Consumers spent less than expected in July as a pullback in auto sales helped cool an economy struggling to shake off the effects of the coronavirus pandemic.

Retail sales rose 1.2% for the month, against the expected increase of 2.3% from economists surveyed by Dow Jones.

The news wasn’t all a letdown, however: Excluding autos, the gain was 1.9%, ahead of the 1.2% estimate. A separate report also showed that worker productivity rose at its fastest pace in 11 years, up 7.3% annualized for the second quarter and well ahead of the 1.5% Reuters estimate.

Overall, it was the third straight monthly increase.

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“Similar to the jobs report, retail sales stand in stark contrast to the idea that growth in July ‘stalled’ – when in fact it continued at a robust, if somewhat slower, pace,” Citigroup economist Andrew Hollenhorst said in a note.

Considered a bellwether for an economy that gets two-thirds of its activity from consumers, retail sales saw an 8.4% surge in June that included huge gains in furniture and appliance sales. That June number was already strong at 7.5% but was revised higher.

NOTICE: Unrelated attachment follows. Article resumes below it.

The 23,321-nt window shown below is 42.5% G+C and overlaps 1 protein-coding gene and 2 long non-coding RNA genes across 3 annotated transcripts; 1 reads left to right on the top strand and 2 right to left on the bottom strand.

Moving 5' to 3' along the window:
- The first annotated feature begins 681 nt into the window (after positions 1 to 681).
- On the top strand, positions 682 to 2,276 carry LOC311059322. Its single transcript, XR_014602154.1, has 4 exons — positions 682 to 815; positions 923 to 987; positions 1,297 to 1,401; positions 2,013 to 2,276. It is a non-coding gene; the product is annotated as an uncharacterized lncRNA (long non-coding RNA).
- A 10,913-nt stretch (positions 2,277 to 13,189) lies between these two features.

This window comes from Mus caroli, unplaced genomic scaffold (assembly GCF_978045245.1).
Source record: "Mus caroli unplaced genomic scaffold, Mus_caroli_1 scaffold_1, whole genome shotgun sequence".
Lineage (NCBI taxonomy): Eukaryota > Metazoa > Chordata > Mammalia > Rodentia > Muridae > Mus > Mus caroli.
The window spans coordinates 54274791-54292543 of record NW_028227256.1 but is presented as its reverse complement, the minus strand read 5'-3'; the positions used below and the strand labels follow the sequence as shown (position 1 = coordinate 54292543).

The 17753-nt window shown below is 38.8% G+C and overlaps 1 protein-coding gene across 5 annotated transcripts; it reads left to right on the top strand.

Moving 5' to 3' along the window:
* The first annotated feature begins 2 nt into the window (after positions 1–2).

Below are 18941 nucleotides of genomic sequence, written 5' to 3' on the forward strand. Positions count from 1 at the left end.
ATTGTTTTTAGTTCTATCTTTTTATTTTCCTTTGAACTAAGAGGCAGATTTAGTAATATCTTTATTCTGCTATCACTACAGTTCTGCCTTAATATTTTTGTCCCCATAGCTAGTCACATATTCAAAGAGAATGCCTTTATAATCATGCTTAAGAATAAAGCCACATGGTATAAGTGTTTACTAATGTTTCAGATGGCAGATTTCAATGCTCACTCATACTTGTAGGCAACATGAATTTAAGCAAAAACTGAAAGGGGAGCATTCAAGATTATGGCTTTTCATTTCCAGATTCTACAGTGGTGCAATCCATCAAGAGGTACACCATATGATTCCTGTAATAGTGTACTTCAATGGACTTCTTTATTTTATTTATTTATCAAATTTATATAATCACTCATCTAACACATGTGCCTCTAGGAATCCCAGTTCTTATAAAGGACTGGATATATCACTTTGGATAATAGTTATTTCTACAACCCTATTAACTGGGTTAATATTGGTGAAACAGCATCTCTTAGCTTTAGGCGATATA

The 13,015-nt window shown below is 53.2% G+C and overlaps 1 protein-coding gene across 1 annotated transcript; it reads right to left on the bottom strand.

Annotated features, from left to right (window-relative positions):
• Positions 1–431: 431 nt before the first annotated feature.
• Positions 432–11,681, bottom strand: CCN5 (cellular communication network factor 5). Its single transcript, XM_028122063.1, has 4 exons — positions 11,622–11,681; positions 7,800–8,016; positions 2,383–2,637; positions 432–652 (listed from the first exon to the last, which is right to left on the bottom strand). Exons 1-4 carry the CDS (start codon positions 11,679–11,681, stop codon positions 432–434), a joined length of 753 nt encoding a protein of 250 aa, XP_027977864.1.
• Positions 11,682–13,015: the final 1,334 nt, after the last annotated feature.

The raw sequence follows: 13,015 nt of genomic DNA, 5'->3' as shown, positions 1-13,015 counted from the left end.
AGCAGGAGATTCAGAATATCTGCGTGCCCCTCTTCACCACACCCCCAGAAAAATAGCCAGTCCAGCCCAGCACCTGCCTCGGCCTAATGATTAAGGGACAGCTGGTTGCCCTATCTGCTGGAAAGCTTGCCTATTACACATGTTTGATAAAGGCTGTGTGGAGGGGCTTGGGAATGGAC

However, those gains cooled as a resurgence in Covid-19 cases caused reopening activities to slow.

Electronics and appliance sales saw monthly sales jump 22.9% while clothing increased 5.7% and bars and restaurants, an industry especially battered by the coronavirus, were up 5%. 

Motor vehicle parts and dealers reported a 1.2% slide, bringing down the headline number. Sporting goods and book stores saw a 5% decline while home and garden suppliers reported a 2.9% drop.

In all, it still marked the third straight monthly gain for retail, which plunged 14.7% in April then rebounded to 18.3% in May as the sharp shutdown in March to stop the virus thawed.

The past three months show that “consumer spending has rocketed to record highs,” said Chris Rupkey, chief financial economist at MUFG Union Bank. “There can’t still be a recession in the country if the consumer is spending their hearts out like this.”

Check out the full article from CNBC here.